Music

Intent

At St. Andrew’s, the intention is for all children to experience being involved in a wide range of musical activities through: listening, evaluating, playing, creating, exploring, singing, composing and performing. It is our intention for music lessons to be fun and inspiring, engaging the children with music to listen to, songs, lyrics and movement.  Our aim at St. Andrew’s is to ensure that children are given optimal opportunity to develop an understanding and appreciation of music across a wide variety of styles, traditions and musical genres. At St. Andrew’s every child is given the opportunity to learn to play a musical instrument and to sing as part of a larger group. We are committed to ensuring that children understand the value and importance of music in the wider community. We regularly take children out of school to perform to various audiences and participate in events at significant music halls and venues in our city. It is our intention for music to enhance the lives of our children, and in turn for pupils to develop musical skills which they can use to enhance the lives of others in the wider community.  

 

Implementation

Our pupils will be inspired and engaged by music education. Music lessons will inspire pupils to develop a love of music and for many, develop their talent as musicians, and in turn increase their self-confidence, creativity and sense of achievement. At St. Andrew’s, the Charanga scheme of work is used as a basis from Years Reception – Year 6. We have chosen this scheme due to its richness, progression and user-friendly element for staff who are less confident in teaching music. We can also ensure that we are fulfilling the aims for musical learning stated in the National Curriculum:

 Charanga includes many examples of music styles and genres from different times and places. These are explored through the language of music via active listening, performing and composing activities, which enable understanding of the context and genre.

 Charanga provides a classroom-based, participatory and inclusive approach to music learning. Throughout the scheme, children are actively involved in using and developing their singing voices, using body percussion and whole body actions, and learning to handle and play classroom instruments effectively to create and express their own and others’ music. Through a range of whole class, group and individual activities, children have opportunities to sing, explore sounds, listen actively, compose and perform.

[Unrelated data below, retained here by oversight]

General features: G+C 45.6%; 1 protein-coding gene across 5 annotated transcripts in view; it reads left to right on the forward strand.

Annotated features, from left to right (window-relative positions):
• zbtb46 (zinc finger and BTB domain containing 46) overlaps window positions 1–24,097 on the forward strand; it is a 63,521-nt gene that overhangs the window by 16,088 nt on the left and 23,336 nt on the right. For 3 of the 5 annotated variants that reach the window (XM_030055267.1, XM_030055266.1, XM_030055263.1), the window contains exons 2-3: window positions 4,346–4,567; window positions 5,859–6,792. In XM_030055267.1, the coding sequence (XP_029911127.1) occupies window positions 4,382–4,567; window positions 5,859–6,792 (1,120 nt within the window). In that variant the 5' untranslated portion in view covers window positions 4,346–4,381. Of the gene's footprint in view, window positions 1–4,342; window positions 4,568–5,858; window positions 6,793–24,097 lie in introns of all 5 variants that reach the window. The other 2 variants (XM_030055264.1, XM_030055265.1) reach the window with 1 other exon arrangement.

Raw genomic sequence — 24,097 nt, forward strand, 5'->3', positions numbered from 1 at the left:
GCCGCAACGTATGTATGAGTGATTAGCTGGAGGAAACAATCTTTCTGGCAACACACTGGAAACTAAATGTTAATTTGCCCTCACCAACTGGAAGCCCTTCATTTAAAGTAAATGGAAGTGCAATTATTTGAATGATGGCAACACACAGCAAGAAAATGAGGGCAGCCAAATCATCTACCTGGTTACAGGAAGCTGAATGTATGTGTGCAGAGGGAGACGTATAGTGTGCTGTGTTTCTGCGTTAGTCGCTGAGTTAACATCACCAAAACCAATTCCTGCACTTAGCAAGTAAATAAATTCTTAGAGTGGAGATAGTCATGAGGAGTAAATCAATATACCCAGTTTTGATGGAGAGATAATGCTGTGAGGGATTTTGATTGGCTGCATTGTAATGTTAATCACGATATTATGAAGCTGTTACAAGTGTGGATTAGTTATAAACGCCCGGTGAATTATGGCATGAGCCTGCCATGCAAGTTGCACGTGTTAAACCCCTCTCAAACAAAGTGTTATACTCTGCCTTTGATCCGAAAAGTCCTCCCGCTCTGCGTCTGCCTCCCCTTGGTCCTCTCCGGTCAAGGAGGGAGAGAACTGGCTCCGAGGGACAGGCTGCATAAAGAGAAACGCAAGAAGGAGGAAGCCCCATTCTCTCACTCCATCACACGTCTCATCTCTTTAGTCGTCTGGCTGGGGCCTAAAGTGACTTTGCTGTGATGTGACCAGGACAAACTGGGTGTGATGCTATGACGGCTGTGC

All children from Reception to Year 6 access a 25 minute weekly singing assembly, led by a specialist music teacher, where they sing as part of a larger group. All children learn to play the recorder in Year 4 as part of the ‘Wider Opportunities’ scheme. All children are given the opportunity to learn to play an additional instrument in KS2, which includes brass instruments and string instruments including the guitar. All children from Year 3 to Year 6 are invited to join our successful choir.

 All children in KS2 are taken to the Bridgewater Hall and/or the Royal Exchange Theatre to sing with other children or to watch a concert performed by the Hallé Orchestra. All children perform twice a year as part of a school concert, either by singing or playing instruments.

 

Impact

 Children at St. Andrew’s have access to a varied programme, which allows pupils to discover areas of strength, as well as areas they might like to improve upon. Music lessons and the wider musical opportunities offered at St. Andrew’s enrich children’s learning in ways such as: achievement, exercising creativity, self-confidence, interaction with and awareness of others, communication, critical thinking and self-reflection.

Music will also develop an understanding of culture and history, both in relation to pupils individually, as well as ethnicities from across the world. Children can sing, and understand and use a wide range of musical terms through regular lessons from a specialist music teacher. Children at St. Andrew’s are able to enjoy music, in as many ways as they choose - either as listener, creator or performer. They bring pleasure to others in the school family and the wider community through performance, knowledge and enthusiasm.